My job for the last 10 years has involved understanding the emerging brain science and economic research showing that the best return on investment of our tax dollars is in high-quality early childhood care and education.

Brain science has actually proved that abuse and emotional neglect on young children can leave them lacking a sufficiently developed hippocampus, the seat of social-emotional learning. Without intervention, a turbulent childhood may leave one with an inability to feel empathy, understand consequences, or to control impulses. Violence and neglect can also lead to feelings of vulnerability and insecurity, and, as a child grows, to the understanding that the solution to being abused is to become the abuser.

While I understand intellectually what has happened to make our president and our governor bullies, it doesn’t mean it makes it any easier to watch. In this state, the governor and his former commissioner of Health and Human Services, Mary Mayhew, have systematically dismantled the very services that would support high-quality early childhood care and learning. They have siphoned millions of state and federal dollars out of programs like Head Start, child care, child protection services, public health nursing, health care for children, and support for parents, not to mention domestic violence prevention and mental health services.

They tout the “savings” from cutting these services, ignoring the consequences. In the past six years, Maine is the only state in the nation that has experienced a rising infant mortality rate and such a steep plunge into deep poverty for young children.

Confirmed cases of physical abuse in Maine have risen 52 percent since 2008 and suspected cases of neglect and abuse by 31 percent. In the past six months, two young girls have been killed in cases involving neglect from the Department of Health and Human Services. The governor’s response is to eliminate funds for the successful Community Partnerships for Protecting Young Children despite the evidence that the program has reduced child abuse.

So, where do I find hope? The next generation.


The hardly surprising news that there had been another massacre of children in school was met with a thoroughly surprising response by the surviving children of that school. The not-surprising response of both President Donald Trump and Gov. Paul LePage was to tout the idiotic belief that teachers should be armed.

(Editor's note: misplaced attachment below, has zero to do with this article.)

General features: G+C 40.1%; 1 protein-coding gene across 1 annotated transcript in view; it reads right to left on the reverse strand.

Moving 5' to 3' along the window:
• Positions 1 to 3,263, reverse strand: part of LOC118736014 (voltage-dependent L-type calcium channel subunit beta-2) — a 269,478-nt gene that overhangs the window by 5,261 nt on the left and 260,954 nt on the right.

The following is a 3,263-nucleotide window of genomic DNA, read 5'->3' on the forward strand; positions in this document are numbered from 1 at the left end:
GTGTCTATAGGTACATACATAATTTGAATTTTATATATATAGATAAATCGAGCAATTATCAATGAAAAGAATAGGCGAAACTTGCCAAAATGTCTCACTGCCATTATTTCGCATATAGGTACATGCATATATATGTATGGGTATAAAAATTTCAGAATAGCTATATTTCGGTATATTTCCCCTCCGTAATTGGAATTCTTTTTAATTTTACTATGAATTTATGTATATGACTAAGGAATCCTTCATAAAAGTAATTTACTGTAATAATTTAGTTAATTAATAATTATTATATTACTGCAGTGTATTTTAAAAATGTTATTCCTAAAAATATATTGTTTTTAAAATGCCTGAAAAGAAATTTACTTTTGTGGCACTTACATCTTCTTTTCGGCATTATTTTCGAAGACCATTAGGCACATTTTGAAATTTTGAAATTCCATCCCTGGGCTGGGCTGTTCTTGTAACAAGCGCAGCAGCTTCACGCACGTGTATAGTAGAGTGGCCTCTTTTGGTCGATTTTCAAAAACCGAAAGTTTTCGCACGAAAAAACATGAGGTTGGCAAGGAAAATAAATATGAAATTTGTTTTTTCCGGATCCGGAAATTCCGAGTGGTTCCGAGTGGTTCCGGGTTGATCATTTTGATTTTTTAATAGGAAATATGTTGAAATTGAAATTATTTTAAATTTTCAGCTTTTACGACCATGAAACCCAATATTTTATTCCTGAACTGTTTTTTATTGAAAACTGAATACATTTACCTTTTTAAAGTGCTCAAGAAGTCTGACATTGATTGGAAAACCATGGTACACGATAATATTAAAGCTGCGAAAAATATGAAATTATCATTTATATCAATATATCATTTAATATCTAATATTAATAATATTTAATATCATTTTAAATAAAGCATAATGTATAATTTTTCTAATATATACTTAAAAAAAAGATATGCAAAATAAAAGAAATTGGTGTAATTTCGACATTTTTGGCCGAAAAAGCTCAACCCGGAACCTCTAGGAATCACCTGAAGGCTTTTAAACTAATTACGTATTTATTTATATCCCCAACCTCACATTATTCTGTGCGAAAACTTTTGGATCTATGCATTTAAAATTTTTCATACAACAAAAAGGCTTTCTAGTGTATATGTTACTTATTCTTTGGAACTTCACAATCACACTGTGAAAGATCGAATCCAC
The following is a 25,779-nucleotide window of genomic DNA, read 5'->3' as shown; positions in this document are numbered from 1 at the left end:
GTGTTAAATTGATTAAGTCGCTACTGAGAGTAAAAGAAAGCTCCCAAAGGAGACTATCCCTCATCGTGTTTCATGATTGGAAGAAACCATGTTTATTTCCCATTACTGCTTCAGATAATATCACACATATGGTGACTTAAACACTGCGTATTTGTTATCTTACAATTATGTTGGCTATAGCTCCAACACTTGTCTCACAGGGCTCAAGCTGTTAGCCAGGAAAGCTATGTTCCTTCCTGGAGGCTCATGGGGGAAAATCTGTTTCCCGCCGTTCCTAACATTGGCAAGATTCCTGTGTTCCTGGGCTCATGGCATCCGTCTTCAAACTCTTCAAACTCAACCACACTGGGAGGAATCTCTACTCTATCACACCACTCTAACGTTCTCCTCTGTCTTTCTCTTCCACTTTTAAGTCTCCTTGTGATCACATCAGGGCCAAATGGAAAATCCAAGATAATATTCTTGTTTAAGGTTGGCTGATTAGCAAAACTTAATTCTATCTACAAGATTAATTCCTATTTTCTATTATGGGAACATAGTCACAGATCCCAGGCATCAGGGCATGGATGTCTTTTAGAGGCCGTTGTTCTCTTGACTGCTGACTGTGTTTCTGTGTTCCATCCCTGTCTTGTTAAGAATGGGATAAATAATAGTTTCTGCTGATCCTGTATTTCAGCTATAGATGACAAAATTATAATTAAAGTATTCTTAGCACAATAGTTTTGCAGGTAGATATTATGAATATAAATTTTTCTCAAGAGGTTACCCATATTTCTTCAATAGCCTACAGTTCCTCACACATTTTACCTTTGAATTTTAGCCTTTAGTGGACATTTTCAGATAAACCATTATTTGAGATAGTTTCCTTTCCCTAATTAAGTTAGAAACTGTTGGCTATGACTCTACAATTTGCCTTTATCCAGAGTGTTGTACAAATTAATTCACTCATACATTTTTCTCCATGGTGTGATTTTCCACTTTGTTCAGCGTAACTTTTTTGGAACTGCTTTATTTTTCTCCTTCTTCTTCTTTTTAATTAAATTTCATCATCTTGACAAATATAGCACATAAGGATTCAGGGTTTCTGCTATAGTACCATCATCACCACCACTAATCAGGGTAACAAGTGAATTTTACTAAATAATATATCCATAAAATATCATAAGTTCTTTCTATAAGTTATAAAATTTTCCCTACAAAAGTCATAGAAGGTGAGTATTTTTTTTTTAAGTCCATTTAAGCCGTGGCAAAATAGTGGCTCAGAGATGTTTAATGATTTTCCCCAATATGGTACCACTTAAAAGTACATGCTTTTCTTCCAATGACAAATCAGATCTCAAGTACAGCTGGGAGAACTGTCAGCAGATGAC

The majority of adults in this country are in favor of reasonable gun laws, but for the last two decades we have allowed our politicians to be bought by the gun manufacturers’ shill. My hope springs from those who can’t even vote yet finally taking matters into their own hands. They are organizing, and vowing to remember who was and wasn’t willing to protect them when they are finally able to step into the voting booth.

Two weeks ago, I listened with awe to Parkland student Emma Gonzalez sum up her advice to adults: “It should not be easier to purchase a gun than it is to obtain a driver’s license, and military-grade weapons should not be accessible in civilian settings. You don’t drive a NASCAR on the street, no matter how fun it might be, just like you don’t need an AR-15 to protect yourself when walking home at night. No one does.”

Ten days ago, I watched thousands of teens chanting “Enough is enough” as they marched through the Capitol in Washington, D.C.

And last Thursday I was at the State House watching students take a stand for sensible gun legislation. I listened to 17-year-old Camden student Pearl Benjamin remind the crowd that unarmed civilians stop violent crimes at a rate of 13 percent while the rate is only 3 percent for those who are armed. And, I listened to University of Southern Maine student and Marine Corps vet Omar Andrews tell the crowd that it took two months of training before he was allowed to fire an automatic weapon.

“I don’t think it should be the job of children to teach adults the difference between right and wrong,” Benjamin declared.


Most of us don’t either, Pearl, but clearly we need you all to show us the error of our ways.

The worldwide #MeToo movement also gives me hope. In this country it has brought down businessmen and politicians who sexually assaulted and harassed women, and spawned outrage from women across the political spectrum. The result, according to EMILY’s list, is an increase in progressive women running for office in the past two years from 9,000 to 30,000.

Many of us had hoped that the detailed description of sexual harassment millions of us were experiencing would be enough to bring down the nomination of Clarence Thomas. Sadly, there were too many men of both parties who bet they could ignore without consequence what they knew was true.

It’s taken 26 years for Anita Hill’s courage to create the change we had hoped to see, but I’ve come to realize that life is not a destination but a journey. What brings me hope now is that the winds of change may finally at our back.

Karen Heck is a resident and former mayor of Waterville.

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